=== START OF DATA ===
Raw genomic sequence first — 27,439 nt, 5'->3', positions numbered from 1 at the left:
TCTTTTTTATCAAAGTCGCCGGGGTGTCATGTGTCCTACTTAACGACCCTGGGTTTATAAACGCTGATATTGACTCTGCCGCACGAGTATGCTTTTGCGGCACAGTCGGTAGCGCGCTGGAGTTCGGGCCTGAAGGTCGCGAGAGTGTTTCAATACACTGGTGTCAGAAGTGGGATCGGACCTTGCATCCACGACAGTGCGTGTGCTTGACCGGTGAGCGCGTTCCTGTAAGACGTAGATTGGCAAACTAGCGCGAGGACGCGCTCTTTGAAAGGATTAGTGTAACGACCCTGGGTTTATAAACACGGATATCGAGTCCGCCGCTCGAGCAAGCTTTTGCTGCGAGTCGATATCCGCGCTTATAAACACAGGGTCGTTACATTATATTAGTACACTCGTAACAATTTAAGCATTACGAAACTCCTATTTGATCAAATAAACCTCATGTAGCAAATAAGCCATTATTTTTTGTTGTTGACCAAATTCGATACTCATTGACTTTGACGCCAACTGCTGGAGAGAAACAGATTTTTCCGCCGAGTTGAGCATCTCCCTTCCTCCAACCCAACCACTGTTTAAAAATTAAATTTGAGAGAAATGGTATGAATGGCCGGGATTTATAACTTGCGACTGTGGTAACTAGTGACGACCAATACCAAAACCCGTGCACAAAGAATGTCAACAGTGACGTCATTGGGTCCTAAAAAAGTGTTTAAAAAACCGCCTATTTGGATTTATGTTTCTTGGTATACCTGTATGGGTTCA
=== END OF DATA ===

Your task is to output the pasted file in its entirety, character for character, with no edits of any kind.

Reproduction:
Raw genomic sequence first — 27,439 nt, 5'->3', positions numbered from 1 at the left:
TCTTTTTTATCAAAGTCGCCGGGGTGTCATGTGTCCTACTTAACGACCCTGGGTTTATAAACGCTGATATTGACTCTGCCGCACGAGTATGCTTTTGCGGCACAGTCGGTAGCGCGCTGGAGTTCGGGCCTGAAGGTCGCGAGAGTGTTTCAATACACTGGTGTCAGAAGTGGGATCGGACCTTGCATCCACGACAGTGCGTGTGCTTGACCGGTGAGCGCGTTCCTGTAAGACGTAGATTGGCAAACTAGCGCGAGGACGCGCTCTTTGAAAGGATTAGTGTAACGACCCTGGGTTTATAAACACGGATATCGAGTCCGCCGCTCGAGCAAGCTTTTGCTGCGAGTCGATATCCGCGCTTATAAACACAGGGTCGTTACATTATATTAGTACACTCGTAACAATTTAAGCATTACGAAACTCCTATTTGATCAAATAAACCTCATGTAGCAAATAAGCCATTATTTTTTGTTGTTGACCAAATTCGATACTCATTGACTTTGACGCCAACTGCTGGAGAGAAACAGATTTTTCCGCCGAGTTGAGCATCTCCCTTCCTCCAACCCAACCACTGTTTAAAAATTAAATTTGAGAGAAATGGTATGAATGGCCGGGATTTATAACTTGCGACTGTGGTAACTAGTGACGACCAATACCAAAACCCGTGCACAAAGAATGTCAACAGTGACGTCATTGGGTCCTAAAAAAGTGTTTAAAAAACCGCCTATTTGGATTTATGTTTCTTGGTATACCTGTATGGGTTCA